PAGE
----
Among the key provisions is a requirement that ACS executives certify that all contractual documents and invoices submitted to the City or City-related agencies are true and accurate. Similarly, Strother executives must certify the truth and accuracy of all contractual documents and invoices submitted to prime contractors performing work for the City or City-related agencies. Both companies have pledged to provide compliance training to employees involved in bidding, contract negotiation and invoicing.

The compliance programs will remain in effect for as long as ACS and Strother perform work under City contracts that contain participation requirements for M/W/DBEs.

To view the settlement agreement and an executive summary of the case, visit and click on the “reports” link.



Philadelphia, November 28, 2012 – An indictment was unsealed today charging three people, including a city employee, in a scheme to defraud the City of Philadelphia of more than $1 million, announced United States Attorney Zane David Memeger, FBI Special Agent-in-Charge George C. Venizelos, and City of Philadelphia Inspector General Amy Kurland.  Calvin Duncan, 61, of Philadelphia, worked for the Philadelphia Water Department as a mailroom clerk.  As part of his responsibilities, Duncan was responsible for mail deliveries and purchasing supplies, including printer ink and toner cartridges, for the administrative offices of PWD.  Today, agents of the Federal Bureau of Investigation in Arkansas arrested Derek and Danita Willis.

According to the indictment, Duncan submitted requests for approval to purchase printer ink and toner cartridges, falsely claiming that the cartridges were for PWD employees. After receiving the printer ink and toner cartridges from the approved vendors at the City of Philadelphia’s expense, Duncan sold the printer ink and toner cartridges to Laser Cartridge Plus, Inc. (“LCP”), a business located in Russellville, Arkansas, owned by co-defendants Derek Willis, 48, and Danita Willis, 34, both of Russellville, Arkansas.  Derek and Danita Willis sought to obtain thousands of ink and toner cartridges at prices significantly below the prices usually charged by ink and toner cartridge vendors.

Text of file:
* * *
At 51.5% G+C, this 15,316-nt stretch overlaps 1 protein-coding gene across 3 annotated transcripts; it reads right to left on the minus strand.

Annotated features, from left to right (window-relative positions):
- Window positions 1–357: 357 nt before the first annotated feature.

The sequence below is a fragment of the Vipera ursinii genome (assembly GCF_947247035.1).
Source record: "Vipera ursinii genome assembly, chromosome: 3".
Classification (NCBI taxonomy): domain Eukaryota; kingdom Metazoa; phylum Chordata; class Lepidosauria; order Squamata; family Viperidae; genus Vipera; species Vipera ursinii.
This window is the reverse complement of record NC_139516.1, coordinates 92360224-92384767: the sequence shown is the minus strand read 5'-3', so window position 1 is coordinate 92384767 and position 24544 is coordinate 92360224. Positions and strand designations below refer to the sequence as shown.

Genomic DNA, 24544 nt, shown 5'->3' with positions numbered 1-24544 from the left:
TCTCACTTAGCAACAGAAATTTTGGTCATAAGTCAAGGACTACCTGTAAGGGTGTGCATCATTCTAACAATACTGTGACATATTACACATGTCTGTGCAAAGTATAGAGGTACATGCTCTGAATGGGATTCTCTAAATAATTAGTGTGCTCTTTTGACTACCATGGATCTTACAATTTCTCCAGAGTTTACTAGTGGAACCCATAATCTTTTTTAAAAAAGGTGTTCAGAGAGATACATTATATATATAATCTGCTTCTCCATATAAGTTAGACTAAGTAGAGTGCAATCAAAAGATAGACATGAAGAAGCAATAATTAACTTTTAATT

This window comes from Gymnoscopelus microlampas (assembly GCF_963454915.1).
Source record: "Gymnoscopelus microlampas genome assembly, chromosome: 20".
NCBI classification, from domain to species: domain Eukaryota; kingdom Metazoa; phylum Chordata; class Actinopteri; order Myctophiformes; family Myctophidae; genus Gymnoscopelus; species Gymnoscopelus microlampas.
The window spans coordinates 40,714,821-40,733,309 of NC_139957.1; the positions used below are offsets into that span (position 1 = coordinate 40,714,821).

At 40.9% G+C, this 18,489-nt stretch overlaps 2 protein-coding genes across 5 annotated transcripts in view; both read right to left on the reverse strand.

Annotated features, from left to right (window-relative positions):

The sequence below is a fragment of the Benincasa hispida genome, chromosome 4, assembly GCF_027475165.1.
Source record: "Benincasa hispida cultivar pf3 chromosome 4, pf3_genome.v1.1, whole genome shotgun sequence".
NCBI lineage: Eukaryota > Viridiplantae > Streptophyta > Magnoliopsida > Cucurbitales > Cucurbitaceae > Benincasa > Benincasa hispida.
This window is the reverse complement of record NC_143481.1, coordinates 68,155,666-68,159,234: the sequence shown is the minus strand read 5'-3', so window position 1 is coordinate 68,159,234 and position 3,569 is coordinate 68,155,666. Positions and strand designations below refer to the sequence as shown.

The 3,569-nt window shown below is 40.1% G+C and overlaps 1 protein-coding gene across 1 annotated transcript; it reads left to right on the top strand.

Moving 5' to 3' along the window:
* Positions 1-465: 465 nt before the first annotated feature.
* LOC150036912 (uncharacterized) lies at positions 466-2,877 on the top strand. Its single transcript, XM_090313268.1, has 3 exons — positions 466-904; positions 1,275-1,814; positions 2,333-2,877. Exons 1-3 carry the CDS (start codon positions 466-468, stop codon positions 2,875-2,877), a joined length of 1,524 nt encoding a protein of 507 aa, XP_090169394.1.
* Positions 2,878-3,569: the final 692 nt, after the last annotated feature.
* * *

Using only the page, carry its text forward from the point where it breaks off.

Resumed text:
In order to accomplish this, the indictment alleges that they purchased cartridges from Duncan knowing that the cartridges had been stolen.  Derek Willis dealt directly with Duncan prior to 2005 when he tasked Danita Willis with arranging to buy the illegally obtained printer ink and toner cartridges from Duncan.  Duncan mailed the illegally obtained printer ink and toner cartridges to LCP using United Parcel Service (“UPS”).

The alleged scheme was carried out between January 1, 2006 and January 5, 2012 and caused the City of Philadelphia to pay approximately $1,368,091.19 on purchase orders and shipping costs for printer ink and toner cartridges never intended to be used by PWD employees.  Additionally, Derek and Danita Willis allegedly paid Duncan approximately $545,412.79, which was not due to him, for the printer ink and toner cartridges purchased with the City of Philadelphia funds and shipped to LCP using PWD’s UPS shipping account.

“The fraud alleged in this indictment cost the city crucial funds that might have benefitted the taxpayers in other ways,” said Memeger. “This office will work with our partners in federal, state and local government to pursue people who steal from their municipal employers.”

“The case against Duncan was initiated by the Philadelphia Office of the Inspector General in September 2011 after investigators received a tip from a city employee. The OIG then teamed up with the FBI to conduct a joint investigation,” said Inspector General Amy Kurland.  “Collaboration is the key to fighting public corruption in Philadelphia. Oftentimes, cases like this start with tips from City employees who have the courage to do the right thing. Together, we’re changing the culture of corruption that has damaged the reputation of too many good public servants.”

“The FBI, with the United States Attorney’s Office, and the Inspector General’s Office, is committed to pursuing individuals who blatantly steal from the City for personal gain,” said Venizelos. “Today’s indictment illustrates law enforcement partners working together to send a message that these types of actions will not be tolerated, but prosecuted to the fullest extent of the law.”